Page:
To throw on, to cast on; to load. -- To throw one's self down, to lie down neglectively or suddenly. -- To throw one's self on or To throw one's self upon. To fall upon. To resign one's self to the favor, clemency, or sustain power of ( another ); to repose upon. -- To throw out. To cast out; to reject or discard; to expel. “The other two, whom they had thrown out, they were content should enjoy their exile.” Swift. “The bill was thrown out.” Swift. To utter; to give utterance to; to speak; as, “to throw out insinuation or observation”. “She throws out thrilling shrieks.” Spenser. To distance; to leave behind. Addison. To cause to project; as, “to throw out a pier or an abutment”. To give forth; to emit; as, “an electric lamp throws out a brilliant light”. To put out; to confuse; as, “a sudden question often throws out an orator”. -- To throw over, to abandon the cause of; to desert; to discard; as, “to throw over a friend in difficulties”. -- To throw up. To resign; to
      give up; to demit; as, “to throw up a commission”. “Experienced gamesters throw up their cards when they know that the game is in the enemy's hand.” Addison. To reject from the stomach; to vomit. To construct hastily; as, “to throw up a breastwork of earth”.

    4. Throw v. i. To perform the act of throwing or casting; to cast; specifically, to cast dice.

      To throw about, to cast about; to try expedients. [R.]

    5. Throw, n.
      1. The act of hurling or flinging; a driving or propelling from the hand or an engine; a cast.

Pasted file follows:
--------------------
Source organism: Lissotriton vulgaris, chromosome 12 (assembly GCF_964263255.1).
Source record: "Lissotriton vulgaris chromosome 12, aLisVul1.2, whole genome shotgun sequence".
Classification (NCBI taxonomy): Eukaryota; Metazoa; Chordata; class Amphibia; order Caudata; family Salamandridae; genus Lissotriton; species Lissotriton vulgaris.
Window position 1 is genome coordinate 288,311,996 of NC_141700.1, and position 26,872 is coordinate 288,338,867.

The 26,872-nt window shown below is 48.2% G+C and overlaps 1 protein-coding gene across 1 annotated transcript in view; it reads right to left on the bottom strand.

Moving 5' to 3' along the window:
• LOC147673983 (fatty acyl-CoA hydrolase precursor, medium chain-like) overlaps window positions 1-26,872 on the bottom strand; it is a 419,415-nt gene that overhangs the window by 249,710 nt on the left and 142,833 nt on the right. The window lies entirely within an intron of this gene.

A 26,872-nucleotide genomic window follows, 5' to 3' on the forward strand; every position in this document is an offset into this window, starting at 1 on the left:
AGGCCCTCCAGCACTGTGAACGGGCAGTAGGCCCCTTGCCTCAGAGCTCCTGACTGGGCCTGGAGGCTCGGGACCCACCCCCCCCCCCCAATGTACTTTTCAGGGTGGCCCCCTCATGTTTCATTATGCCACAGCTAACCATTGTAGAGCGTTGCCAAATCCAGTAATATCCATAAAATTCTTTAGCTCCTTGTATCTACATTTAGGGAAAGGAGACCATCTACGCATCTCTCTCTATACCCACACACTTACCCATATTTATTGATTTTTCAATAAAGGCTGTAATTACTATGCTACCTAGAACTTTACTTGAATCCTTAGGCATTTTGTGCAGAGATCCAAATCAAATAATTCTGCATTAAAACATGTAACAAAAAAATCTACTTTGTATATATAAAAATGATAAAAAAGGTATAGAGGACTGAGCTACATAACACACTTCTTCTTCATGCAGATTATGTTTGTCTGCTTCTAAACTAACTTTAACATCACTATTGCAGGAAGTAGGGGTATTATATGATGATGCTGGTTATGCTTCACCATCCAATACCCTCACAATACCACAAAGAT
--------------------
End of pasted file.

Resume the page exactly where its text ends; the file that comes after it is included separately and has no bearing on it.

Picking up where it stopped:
He heaved a stone, and, rising to the throw,

      He sent it in a whirlwind at the foe. Addison.

      2. A stroke; a blow. [Obs.]

      Nor shield defend the thunder of his throws. Spenser.

      3. The distance which a missile is, or may be, thrown; as, “a stone's throw”.

      4. A cast of dice; the manner in which dice fall when cast; as, “a good throw”.

      5. An effort; a violent sally. [Obs.]

      Your youth admires

      The throws and swellings of a Roman soul. Addison.

      6. ( Mach. ) The extreme movement given to a sliding or vibrating reciprocating piece by a cam, crank, eccentric, or the like; travel; stroke; as, “the throw of a slide valve”. Also, frequently, the length of the radius of a crank, or the eccentricity of an eccentric; as, “the throw of the crank of a steam engine is equal to half the stroke of the piston”.

      7. ( Pottery ) A potter's wheel or table; a jigger. See 2d Jigger, 2

      8. A turner's lathe; a throwe. [Prov. Eng.]

      9. ( Mining ) The amount of vertical displacement produced by a fault; -- according to the direction it is designated as an upthrow, or a downthrow.